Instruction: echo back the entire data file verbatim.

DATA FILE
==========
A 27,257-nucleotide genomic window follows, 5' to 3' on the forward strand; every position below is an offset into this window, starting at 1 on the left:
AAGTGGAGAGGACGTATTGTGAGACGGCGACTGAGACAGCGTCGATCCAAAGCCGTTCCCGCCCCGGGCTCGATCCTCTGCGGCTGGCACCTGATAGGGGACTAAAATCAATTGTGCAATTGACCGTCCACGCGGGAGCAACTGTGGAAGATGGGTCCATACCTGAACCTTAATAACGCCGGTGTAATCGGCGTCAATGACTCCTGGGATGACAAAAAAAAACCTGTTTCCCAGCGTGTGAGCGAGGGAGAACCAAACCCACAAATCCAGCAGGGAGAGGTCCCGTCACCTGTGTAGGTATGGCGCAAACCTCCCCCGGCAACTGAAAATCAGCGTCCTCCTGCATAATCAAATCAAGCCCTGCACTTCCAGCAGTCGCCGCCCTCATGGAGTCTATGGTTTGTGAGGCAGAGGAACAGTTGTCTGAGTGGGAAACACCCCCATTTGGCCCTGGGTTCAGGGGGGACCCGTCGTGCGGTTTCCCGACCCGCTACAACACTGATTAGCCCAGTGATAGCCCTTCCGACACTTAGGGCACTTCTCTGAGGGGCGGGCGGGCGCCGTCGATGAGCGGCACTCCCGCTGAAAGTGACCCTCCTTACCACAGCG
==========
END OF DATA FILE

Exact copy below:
A 27,257-nucleotide genomic window follows, 5' to 3' on the forward strand; every position below is an offset into this window, starting at 1 on the left:
AAGTGGAGAGGACGTATTGTGAGACGGCGACTGAGACAGCGTCGATCCAAAGCCGTTCCCGCCCCGGGCTCGATCCTCTGCGGCTGGCACCTGATAGGGGACTAAAATCAATTGTGCAATTGACCGTCCACGCGGGAGCAACTGTGGAAGATGGGTCCATACCTGAACCTTAATAACGCCGGTGTAATCGGCGTCAATGACTCCTGGGATGACAAAAAAAAACCTGTTTCCCAGCGTGTGAGCGAGGGAGAACCAAACCCACAAATCCAGCAGGGAGAGGTCCCGTCACCTGTGTAGGTATGGCGCAAACCTCCCCCGGCAACTGAAAATCAGCGTCCTCCTGCATAATCAAATCAAGCCCTGCACTTCCAGCAGTCGCCGCCCTCATGGAGTCTATGGTTTGTGAGGCAGAGGAACAGTTGTCTGAGTGGGAAACACCCCCATTTGGCCCTGGGTTCAGGGGGGACCCGTCGTGCGGTTTCCCGACCCGCTACAACACTGATTAGCCCAGTGATAGCCCTTCCGACACTTAGGGCACTTCTCTGAGGGGCGGGCGGGCGCCGTCGATGAGCGGCACTCCCGCTGAAAGTGACCCTCCTTACCACAGCG